The pay and park charges for 24 roads and Smart Parking will be different. For other areas, pay and park charges for two-wheeler will be Rs5 for 2 hours and Rs10 for up to 8 hours; Rs10 for 2 hours and Rs20 for up to 8 hours for four-wheelers; Rs2 for 2 hours and Rs5 for up to 8 hours for bicycles; and Rs5 for 2 hours and Rs10 for up to 8 hours for three and five-wheeler commercial vehicles.

    For Smart Parking, where only four-wheelers can be parked, the charges will be Rs10 per hour and reduce as the hours increase. Charges will be Rs50 for six hours and Rs70 for eight hours.

  • First traffic jams, now potholes: Driving a deadly test for citizens Proshun Chakraborty| TNN | Jun 28, 2018, 04:15 IST

    Nagpur: Already grappling with traffic jams due to ongoing Metro Rail, cement concrete roads and flyover works, motorists will now also have to face the recurring problem of potholes dotting roads across the city, including highways.

    NMC’s hotmix department claims that it has repaired potholes and carried out patch works at 1,594 spots from April 1 to June 23, and 1,863 patch works with Jetpatcher machine from January 1 to June 23. However, according to citizens and corporators, city roads are yet to be rid of potholes. With monsoon showing signs of revival, citizens will have to face lot of inconvenience if the repair works are not completed soon.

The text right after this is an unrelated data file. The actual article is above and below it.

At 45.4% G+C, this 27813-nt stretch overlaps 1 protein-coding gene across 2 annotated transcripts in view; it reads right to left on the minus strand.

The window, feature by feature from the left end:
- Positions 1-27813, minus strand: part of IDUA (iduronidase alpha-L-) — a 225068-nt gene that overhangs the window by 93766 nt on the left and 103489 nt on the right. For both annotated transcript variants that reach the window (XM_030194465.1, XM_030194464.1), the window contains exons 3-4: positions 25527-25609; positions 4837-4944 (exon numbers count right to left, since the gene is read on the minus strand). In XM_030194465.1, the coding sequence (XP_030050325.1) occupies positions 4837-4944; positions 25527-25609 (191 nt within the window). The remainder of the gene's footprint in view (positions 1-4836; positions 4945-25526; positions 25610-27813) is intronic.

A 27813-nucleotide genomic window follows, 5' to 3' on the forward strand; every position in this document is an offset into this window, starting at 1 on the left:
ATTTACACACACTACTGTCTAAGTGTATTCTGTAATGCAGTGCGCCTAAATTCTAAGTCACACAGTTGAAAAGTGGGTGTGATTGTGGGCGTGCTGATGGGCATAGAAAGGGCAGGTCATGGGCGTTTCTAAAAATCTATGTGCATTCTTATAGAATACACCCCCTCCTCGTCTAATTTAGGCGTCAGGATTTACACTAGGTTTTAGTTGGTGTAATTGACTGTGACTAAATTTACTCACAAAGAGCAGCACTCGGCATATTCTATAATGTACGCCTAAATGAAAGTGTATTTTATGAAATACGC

TOI did a reality check on Tuesday and spotted ‘death traps’ across the city. While some potholes formed on Kalamna Ring Road and Pardi Road (Bhandara highway) can be attributed to poor maintenance by National Highways Authority of India, several others have not been filled by the NMC for months.

    Ramesh Bhalerao, a resident of Zingabai Takli, said potholes on the turning near Rashtrasant Tukdoji Society are a threat to motorists. “Every day many motorists meet with accidents after losing balance due to at least five potholes one after another,” he said.

    “Many motorists have sustained injuries on the leg after falling from their two-wheelers due to potholes. Luckily, no body has received any serious injuries till date but NMC officials have failed to repair potholes,” said another motorist Gajanan.

    Independent corporator Abha Pande pointed out that potholes have become a menace for residents of central and east Nagpur. “There are several potholes on the road from Kumbharpura Square to Khairipura that need immediate repairs. Potholes on Craddack Road passing through Maskasath are causing a lot of inconvenience to motorists,” she said.

    NCP corporator Duneshwar Pethe said potholes have developed on several roads in east Nagpur areas like Wardhaman Nagar, Deshpande Layout, Vaishno Devi etc.